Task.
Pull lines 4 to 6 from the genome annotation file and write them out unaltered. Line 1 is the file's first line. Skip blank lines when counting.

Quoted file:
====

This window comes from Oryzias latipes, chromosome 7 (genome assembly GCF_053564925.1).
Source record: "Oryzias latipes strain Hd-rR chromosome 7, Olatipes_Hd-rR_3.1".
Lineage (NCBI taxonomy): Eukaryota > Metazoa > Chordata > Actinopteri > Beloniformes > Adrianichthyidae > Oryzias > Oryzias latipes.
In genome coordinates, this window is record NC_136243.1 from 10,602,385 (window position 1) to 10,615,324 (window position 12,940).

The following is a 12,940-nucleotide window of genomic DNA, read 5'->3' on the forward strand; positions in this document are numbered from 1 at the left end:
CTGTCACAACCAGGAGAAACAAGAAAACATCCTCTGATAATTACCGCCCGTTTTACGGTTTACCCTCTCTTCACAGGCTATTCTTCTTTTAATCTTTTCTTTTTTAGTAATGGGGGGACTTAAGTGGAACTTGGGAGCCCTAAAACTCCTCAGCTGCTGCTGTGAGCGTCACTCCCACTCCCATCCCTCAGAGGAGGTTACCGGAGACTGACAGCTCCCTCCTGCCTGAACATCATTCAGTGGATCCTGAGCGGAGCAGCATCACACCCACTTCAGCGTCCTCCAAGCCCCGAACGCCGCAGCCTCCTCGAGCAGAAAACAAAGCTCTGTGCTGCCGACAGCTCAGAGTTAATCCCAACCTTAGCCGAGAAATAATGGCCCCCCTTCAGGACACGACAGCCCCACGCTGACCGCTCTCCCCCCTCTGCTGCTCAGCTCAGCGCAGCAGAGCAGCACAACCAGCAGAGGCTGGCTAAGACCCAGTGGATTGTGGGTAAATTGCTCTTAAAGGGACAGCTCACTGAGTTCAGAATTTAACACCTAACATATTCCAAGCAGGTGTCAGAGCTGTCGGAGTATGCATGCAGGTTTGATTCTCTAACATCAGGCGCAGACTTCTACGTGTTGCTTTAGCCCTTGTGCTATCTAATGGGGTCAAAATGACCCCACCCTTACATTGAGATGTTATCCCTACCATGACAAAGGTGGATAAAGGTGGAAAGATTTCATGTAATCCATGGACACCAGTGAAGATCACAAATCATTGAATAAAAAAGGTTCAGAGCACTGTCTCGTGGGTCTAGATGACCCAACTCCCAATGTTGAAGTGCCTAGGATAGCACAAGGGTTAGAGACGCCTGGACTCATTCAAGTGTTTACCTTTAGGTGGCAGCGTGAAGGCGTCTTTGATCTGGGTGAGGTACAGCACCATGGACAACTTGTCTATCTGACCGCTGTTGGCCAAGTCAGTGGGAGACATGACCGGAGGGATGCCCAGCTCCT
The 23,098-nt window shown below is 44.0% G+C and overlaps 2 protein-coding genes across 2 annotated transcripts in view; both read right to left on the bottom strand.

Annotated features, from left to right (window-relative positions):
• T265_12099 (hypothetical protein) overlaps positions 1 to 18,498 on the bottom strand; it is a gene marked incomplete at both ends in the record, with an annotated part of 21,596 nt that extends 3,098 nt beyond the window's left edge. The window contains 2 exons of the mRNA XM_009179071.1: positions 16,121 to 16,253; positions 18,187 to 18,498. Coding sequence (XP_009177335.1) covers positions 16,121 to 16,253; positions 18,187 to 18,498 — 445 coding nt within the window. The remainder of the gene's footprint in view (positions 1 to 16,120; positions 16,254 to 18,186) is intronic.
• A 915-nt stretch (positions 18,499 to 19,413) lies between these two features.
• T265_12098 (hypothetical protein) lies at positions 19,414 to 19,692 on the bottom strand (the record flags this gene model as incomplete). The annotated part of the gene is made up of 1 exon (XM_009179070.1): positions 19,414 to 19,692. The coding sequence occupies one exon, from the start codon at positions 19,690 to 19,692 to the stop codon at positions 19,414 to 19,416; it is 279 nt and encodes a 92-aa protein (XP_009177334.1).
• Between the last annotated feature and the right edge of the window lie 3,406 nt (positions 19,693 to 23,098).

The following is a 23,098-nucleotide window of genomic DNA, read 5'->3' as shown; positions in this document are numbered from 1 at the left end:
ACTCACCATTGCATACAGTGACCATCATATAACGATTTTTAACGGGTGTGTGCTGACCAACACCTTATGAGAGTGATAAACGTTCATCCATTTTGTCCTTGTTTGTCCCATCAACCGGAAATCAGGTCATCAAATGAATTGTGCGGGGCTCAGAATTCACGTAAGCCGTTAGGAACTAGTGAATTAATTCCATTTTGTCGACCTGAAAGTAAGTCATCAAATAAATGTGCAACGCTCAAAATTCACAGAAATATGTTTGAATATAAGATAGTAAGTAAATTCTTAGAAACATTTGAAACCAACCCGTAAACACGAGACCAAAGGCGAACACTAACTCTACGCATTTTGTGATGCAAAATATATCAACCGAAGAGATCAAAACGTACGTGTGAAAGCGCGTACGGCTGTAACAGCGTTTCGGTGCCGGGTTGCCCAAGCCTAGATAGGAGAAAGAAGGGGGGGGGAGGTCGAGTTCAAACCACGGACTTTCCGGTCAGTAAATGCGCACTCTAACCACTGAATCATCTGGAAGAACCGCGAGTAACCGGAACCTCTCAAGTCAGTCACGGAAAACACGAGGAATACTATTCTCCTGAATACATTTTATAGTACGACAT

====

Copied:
In genome coordinates, this window is record NC_136243.1 from 10,602,385 (window position 1) to 10,615,324 (window position 12,940).

The following is a 12,940-nucleotide window of genomic DNA, read 5'->3' on the forward strand; positions in this document are numbered from 1 at the left end:
CTGTCACAACCAGGAGAAACAAGAAAACATCCTCTGATAATTACCGCCCGTTTTACGGTTTACCCTCTCTTCACAGGCTATTCTTCTTTTAATCTTTTCTTTTTTAGTAATGGGGGGACTTAAGTGGAACTTGGGAGCCCTAAAACTCCTCAGCTGCTGCTGTGAGCGTCACTCCCACTCCCATCCCTCAGAGGAGGTTACCGGAGACTGACAGCTCCCTCCTGCCTGAACATCATTCAGTGGATCCTGAGCGGAGCAGCATCACACCCACTTCAGCGTCCTCCAAGCCCCGAACGCCGCAGCCTCCTCGAGCAGAAAACAAAGCTCTGTGCTGCCGACAGCTCAGAGTTAATCCCAACCTTAGCCGAGAAATAATGGCCCCCCTTCAGGACACGACAGCCCCACGCTGACCGCTCTCCCCCCTCTGCTGCTCAGCTCAGCGCAGCAGAGCAGCACAACCAGCAGAGGCTGGCTAAGACCCAGTGGATTGTGGGTAAATTGCTCTTAAAGGGACAGCTCACTGAGTTCAGAATTTAACACCTAACATATTCCAAGCAGGTGTCAGAGCTGTCGGAGTATGCATGCAGGTTTGATTCTCTAACATCAGGCGCAGACTTCTACGTGTTGCTTTAGCCCTTGTGCTATCTAATGGGGTCAAAATGACCCCACCCTTACATTGAGATGTTATCCCTACCATGACAAAGGTGGATAAAGGTGGAAAGATTTCATGTAATCCATGGACACCAGTGAAGATCACAAATCATTGAATAAAAAAGGTTCAGAGCACTGTCTCGTGGGTCTAGATGACCCAACTCCCAATGTTGAAGTGCCTAGGATAGCACAAGGGTTAGAGACGCCTGGACTCATTCAAGTGTTTACCTTTAGGTGGCAGCGTGAAGGCGTCTTTGATCTGGGTGAGGTACAGCACCATGGACAACTTGTCTATCTGACCGCTGTTGGCCAAGTCAGTGGGAGACATGACCGGAGGGATGCCCAGCTCCT